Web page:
INTRO: Antoine Hurel, Chief Executive of Connex Rail, part of the French-owned CGEA group, briefed Murray Hughes on progress with the group’s two British franchises
MANAGING two large franchises that are mainly dependent on London commuting was always going to be a challenge. Connex Rail Chief Executive Antoine Hurel looks back on the two years since taking over Connex South Central followed by Connex South Eastern in October 1996 with some satisfaction: ’we have increased the number of trains, increased patronage and improved performance.’ But he admits to being ’disappointed with performance in the last quarter of 1997, although it was extremely good compared to what we inherited, and we have achieved very promising results.’ He also concedes that his management team underestimated the number of problems, many of which were unexpected: ’we thought we could solve the problems in one year, but we did not; we are probably facing a very long term challenge.’
In terms of achievements, Hurel reckons ’we have a lot to be proud of, but my feeling is there is an expectation that we should be quicker in delivering long-term results.’ Remarking that the organisational matrix developed for privatisation is ’very complicated, but sound’, he says that Connex is now ’totally reorganising the business, decentralising to give local focus.’ There are 11 commercial, nine operating and four engineering ’decision centres’ or business units arranged in a horizontal structure ’so that managers can take their own decisions’.
Hurel thinks ’we have been successful enough to feel enthusiastic about continuing’, a reference to the group’s wish to extend its seven-year CSC franchise. But he is concerned that performance levels have not been maintained, attributing much of the blame to unexpected difficulties with the availability of Networker trains on CSE. ’They were the last product of the old industry - everybody had to have a little piece of the work, and this means there are interface and co-ordination problems. We were not successful in anticipating endemic problems, and incompatibility is very difficult to cope with.’
He sees the Networkers as symbolic of a ’dying configuration’ of the supply industry, which has since undergone a ’rebirth’ with products like the Electrostar, which Connex has ordered for its CSE franchise. Adtranz, which is ’really motivated’, is due to deliver the first of 30 sets in April next year, with all on CSE tracks by the end of 2000. These will be dual-voltage trains, which means that ’the possibility of leasing them to other TOCs is very high’, especially as they will have ’a 30-year guarantee for maintenance and performance’.
Financial arrangements for the acquisition have yet to be completed, but Hurel affirms that ’we have definitely bought the trains and we have made the first payment. We are in the final stage of negotiations with three very serious candidates for a leaseback arrangement.’ Having involved Railtrack ’very much upstream’, he does not anticipate delays from safety case problems.
Anxious to put the trains into service as soon as possible to ease the current capacity and overcrowding problems, Hurel says CSE has seen ’an upsurge in traffic , 9% up from Sevenoaks and 17 to 20% up from Ashford and Hastings.’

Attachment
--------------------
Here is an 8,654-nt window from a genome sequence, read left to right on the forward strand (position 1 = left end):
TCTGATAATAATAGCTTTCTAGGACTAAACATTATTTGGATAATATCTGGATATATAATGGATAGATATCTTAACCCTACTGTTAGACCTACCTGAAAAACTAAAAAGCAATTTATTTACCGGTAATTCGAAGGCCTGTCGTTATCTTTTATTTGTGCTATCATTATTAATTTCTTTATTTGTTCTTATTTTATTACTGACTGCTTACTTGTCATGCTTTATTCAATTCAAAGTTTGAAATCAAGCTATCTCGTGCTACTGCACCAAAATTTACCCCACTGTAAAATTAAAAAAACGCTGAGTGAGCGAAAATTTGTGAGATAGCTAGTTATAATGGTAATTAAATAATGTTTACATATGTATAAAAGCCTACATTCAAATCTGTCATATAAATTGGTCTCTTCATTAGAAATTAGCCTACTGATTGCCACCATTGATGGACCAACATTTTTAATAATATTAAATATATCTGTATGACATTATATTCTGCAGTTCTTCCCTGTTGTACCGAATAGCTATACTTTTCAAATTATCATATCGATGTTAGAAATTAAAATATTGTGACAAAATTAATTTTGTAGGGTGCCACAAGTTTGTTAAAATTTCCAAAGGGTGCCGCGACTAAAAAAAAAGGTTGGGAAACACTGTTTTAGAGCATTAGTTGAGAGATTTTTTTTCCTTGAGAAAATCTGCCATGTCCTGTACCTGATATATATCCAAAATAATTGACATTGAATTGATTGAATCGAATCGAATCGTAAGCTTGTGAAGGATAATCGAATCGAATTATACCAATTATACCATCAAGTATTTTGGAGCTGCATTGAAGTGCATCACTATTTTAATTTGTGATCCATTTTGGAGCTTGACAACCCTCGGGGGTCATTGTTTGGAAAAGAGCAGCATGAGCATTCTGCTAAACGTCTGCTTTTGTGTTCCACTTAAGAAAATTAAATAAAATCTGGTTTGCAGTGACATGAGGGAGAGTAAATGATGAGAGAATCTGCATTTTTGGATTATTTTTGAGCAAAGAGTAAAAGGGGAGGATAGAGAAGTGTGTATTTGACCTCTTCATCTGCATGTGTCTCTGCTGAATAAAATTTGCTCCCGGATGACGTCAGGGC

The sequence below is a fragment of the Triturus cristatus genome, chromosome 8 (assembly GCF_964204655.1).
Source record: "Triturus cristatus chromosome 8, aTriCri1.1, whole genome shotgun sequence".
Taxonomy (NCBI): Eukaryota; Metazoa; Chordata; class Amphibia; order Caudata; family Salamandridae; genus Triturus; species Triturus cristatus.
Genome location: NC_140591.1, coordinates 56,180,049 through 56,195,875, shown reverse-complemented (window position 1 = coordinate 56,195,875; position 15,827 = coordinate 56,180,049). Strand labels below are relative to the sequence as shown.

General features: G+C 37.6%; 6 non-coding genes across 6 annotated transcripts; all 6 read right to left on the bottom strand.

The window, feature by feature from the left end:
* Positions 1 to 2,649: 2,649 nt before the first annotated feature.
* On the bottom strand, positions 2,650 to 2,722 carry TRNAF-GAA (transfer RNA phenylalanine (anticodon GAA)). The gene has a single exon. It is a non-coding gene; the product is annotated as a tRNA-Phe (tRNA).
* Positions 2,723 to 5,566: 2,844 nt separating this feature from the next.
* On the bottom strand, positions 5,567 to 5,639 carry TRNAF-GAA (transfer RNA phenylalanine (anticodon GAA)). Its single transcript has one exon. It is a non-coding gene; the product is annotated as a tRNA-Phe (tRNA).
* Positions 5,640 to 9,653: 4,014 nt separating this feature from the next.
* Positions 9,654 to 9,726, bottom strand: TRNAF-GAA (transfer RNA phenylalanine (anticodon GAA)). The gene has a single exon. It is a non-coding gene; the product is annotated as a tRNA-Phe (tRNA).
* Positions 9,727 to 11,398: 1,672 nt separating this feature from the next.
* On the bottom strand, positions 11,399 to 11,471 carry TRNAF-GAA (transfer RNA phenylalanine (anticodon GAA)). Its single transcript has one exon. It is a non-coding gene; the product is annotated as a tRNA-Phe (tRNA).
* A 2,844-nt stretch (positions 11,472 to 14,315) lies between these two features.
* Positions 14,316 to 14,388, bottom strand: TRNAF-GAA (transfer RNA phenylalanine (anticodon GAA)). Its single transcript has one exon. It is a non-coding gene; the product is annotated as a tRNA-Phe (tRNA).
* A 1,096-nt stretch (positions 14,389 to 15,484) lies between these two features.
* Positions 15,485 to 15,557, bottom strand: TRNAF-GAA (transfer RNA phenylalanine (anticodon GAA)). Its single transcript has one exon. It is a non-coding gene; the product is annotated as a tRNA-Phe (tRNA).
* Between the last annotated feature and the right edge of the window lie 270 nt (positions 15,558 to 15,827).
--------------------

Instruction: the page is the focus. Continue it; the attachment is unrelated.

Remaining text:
In terms of running extra services, most have been on CSC where Connex began with 1450 weekday trains, rising to 1582 in winter 1996-97 and 1710 in summer 1997. This included a frequent interval ’South London Metro’ service, built on the assumption that a restructuring package would be agreed with CSC drivers. In the event, it wasn’t, forcing CSC to cut back to 1640 for the winter 1997-98 timetable. The deal was finally stitched together in March this year, and the service is being relaunched as Connex Metro this month.
Hurel confirms that ’we intend to keep at least this level for the rest of the franchise’ and perhaps improve it further. He points out that ’if we are to succeed in pushing subsidy down, it cannot be done simply by cutting costs - we have to give the customer what he wants, which means more trains, safe trains and clean trains; it is not just a question of take the money and run. We are a public service, and we want to maintain our business for a very long time and consolidate our reputation.’
Hurel is particularly pleased with the service launched last June from Gatwick Airport that penetrates deep into the National Express owned Silverlink franchise at Rugby. In the first month the near-hourly trains carried 18000 passengers, but by December this had peaked at 102000, dropping back to 93000 in March 1998. Many passengers use the London Travelcard, but the lag in apportioning Travelcard revenue between operators means that Connex has not yet enjoyed the full revenue benefits.
No other cross-franchise routes are in prospect for the moment. Instead, Hurel says Connex will concentrate on a ’product approach’ with a standard palette of products across both franchises. The group plans ’joint marketing of the Connex Metro on both franchises’, perhaps with increased frequency and new services. ’We want it to appear as an integrated service with at least four trains an hour on each route.’
On a par with the success of the Gatwick - Rugby route is the hourly Connex Express service using refurbished Class 319 units timed to link London Victoria and Brighton in under 50min. This is carrying 6000 passengers/day, with ’traffic up 12% in less than a year’. From this month the service becomes half-hourly off peak.